It sounds like we should update that section to explicitly list the various forms of contact allowed: e.g. phone, text, email, Facebook message, etc.
But that adds another question, if a phone call is made and a voice message if left, is that enough?  

Does the caller have to receive an acknowledgement for the notice to be sufficient or is the valid attempt at contacting the person reasonable and adequate?

 

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I'm afraid it will be up to your organization to figure out what "personal contact" means.

 

I think i'd be inclined to think it means a face-to-face confrontation. With maybe a touch on the shoulder.

 

Your best option is to remove that ambiguous requirement from your bylaws. You can't make a silk purse out of a sow's ear.

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I agree with Mr. Guest, although I probably would include a phone call with an actual conversation (not a voice mail) as a "personal contact." But your organziation needs to figure out for itself what it means, and then amend the bylaws to remove any ambiguity.

 

One thing you can do, just to eliminate any possiblity that the actions taken at the special meeting could be declared null and void, would be to ratify them at the next regular meeting.

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Guest Geoff Kahan

Yes, tonight is a regularly scheduled board meeting.  

I plan on making the same 2 motions that were covered in the special meeting just to be safe.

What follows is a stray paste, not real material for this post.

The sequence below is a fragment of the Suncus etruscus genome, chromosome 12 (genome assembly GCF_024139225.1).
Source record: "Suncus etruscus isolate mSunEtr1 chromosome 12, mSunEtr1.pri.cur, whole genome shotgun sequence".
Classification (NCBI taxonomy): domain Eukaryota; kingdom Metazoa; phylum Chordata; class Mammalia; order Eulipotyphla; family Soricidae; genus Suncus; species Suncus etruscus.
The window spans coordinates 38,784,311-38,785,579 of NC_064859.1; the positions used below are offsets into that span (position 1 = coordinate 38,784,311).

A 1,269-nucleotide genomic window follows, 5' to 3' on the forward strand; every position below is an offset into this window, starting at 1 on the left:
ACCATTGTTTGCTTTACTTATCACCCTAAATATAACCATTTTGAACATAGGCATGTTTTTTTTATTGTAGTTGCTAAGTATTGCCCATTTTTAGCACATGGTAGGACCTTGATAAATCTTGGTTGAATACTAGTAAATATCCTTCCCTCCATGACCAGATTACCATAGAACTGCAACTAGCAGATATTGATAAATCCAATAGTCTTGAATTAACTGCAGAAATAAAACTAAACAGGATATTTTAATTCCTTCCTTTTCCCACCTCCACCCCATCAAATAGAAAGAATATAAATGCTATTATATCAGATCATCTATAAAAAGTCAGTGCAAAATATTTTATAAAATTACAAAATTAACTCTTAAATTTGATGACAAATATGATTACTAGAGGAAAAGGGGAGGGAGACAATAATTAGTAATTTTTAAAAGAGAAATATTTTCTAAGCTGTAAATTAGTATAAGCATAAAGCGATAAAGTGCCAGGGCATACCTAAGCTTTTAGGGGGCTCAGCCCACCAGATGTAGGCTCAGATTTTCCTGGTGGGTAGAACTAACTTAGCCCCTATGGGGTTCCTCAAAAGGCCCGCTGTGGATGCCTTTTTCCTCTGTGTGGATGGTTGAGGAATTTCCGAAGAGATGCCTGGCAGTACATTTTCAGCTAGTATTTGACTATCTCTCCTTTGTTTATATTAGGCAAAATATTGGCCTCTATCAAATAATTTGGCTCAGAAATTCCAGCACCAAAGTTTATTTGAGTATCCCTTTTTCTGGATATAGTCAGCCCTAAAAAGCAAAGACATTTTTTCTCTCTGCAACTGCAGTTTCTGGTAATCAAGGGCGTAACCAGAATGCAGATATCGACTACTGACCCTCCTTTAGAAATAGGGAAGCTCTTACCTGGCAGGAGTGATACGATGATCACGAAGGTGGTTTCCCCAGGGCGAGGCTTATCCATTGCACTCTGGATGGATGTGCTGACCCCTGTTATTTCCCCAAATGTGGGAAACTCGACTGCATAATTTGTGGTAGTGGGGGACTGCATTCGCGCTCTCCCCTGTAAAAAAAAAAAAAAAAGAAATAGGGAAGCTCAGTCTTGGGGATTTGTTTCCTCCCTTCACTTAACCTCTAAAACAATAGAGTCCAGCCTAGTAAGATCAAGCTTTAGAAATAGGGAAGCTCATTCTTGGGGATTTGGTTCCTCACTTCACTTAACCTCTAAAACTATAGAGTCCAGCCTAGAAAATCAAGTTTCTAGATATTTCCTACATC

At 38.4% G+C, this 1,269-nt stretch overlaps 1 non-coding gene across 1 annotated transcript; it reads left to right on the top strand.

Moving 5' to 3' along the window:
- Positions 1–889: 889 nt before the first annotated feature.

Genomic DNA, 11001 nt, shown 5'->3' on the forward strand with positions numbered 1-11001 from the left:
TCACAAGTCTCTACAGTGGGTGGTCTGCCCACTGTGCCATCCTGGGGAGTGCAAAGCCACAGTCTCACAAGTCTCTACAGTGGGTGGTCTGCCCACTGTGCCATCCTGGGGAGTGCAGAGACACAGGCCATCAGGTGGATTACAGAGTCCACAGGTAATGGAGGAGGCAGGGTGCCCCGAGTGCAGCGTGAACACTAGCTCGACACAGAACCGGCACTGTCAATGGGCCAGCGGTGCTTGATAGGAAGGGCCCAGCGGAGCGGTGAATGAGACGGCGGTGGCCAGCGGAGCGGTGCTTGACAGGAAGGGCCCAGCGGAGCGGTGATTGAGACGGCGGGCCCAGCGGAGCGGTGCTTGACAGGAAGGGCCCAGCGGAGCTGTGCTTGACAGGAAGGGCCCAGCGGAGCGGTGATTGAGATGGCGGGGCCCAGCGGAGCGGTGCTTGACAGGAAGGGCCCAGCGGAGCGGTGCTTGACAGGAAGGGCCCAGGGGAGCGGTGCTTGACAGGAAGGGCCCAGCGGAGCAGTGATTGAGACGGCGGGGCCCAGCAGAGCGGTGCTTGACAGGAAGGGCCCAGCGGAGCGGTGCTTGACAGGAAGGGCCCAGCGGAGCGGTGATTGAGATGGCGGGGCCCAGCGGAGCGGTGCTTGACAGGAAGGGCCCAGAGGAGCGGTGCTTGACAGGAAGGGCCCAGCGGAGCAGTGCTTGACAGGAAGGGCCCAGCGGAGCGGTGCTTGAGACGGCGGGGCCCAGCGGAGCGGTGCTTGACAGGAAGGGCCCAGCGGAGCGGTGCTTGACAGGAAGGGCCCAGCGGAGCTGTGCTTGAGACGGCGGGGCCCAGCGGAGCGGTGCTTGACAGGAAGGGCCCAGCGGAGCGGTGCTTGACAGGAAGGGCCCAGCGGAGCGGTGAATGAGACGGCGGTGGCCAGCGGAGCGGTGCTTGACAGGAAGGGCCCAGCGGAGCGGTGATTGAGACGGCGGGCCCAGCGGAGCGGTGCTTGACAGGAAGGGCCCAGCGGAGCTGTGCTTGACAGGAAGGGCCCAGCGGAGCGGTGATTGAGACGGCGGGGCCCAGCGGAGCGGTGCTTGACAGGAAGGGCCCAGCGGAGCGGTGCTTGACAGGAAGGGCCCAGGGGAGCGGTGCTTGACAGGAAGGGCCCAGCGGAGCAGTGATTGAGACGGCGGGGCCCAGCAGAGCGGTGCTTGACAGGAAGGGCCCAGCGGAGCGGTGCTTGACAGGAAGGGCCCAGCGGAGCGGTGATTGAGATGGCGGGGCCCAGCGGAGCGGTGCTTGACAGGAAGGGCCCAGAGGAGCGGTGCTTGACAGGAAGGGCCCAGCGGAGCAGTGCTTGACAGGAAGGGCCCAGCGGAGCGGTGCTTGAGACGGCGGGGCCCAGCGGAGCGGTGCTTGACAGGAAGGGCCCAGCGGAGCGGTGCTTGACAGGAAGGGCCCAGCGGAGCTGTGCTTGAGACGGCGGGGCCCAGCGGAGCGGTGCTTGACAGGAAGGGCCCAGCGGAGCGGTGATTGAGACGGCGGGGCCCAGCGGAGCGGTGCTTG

Then I plan on a motion to amend the by-laws per the by-laws rules on amendments.

Thanks for the help/advice

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Yes, tonight is a regularly scheduled board meeting.  

I plan on making the same 2 motions that were covered in the special meeting just to be safe.  

Then I plan on a motion to amend the by-laws per the by-laws rules on amendments.

Thanks for the help/advice

 

Instead of making the sane two motions, I recommend that you move to ratify the motions ("I move that the board ratify the motions to [whatever the motions were for] adopted at the speciel meeting held on [date])." Since there are two separate motions involved, the motion to ratify them would have to be divided on the demand of any member. Or you could move to ratify each one separately.

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These days, with electronic email, messaging, etc, can an email be considered personal contact?  I suppose that is an older term that may now seem ambiguous.  Would the email have to be done one person at a time to be considered personal contact versus an email with 15 recipients?

Is the whole meeting invalidated because of that one member that was not personally contacted/noticed properly?

Everyone else did not see it as a big problem, since she showed up, we felt like, let's just get on with the meeting.

She abruptly resigned and stormed out.  We still had a quorum, my question is: did we still have a valid meeting?

I know by-laws should be followed, but is that enough of a violation to invalidate an entire meeting?

 

If a member is not given proper notice, yes, that is enough of a reason to invalidate a meeting, but it's not entirely clear to me that the member was not given proper notice. "Personal contact" is quite vague (and should probably be clarified to avoid these sorts of problems in the future), but that's not the only thing. You say that the President was unable to reach the member until 24 hours in advance, but when did the President first attempt to contact the member? Notice rules are generally based on when the notice is sent, not when it's received (since the latter is beyond the society's control).

 

As I asked, even though that phrase may now seem ambiguous, are there any RONR rulings that justify email as a valid form of personal contact?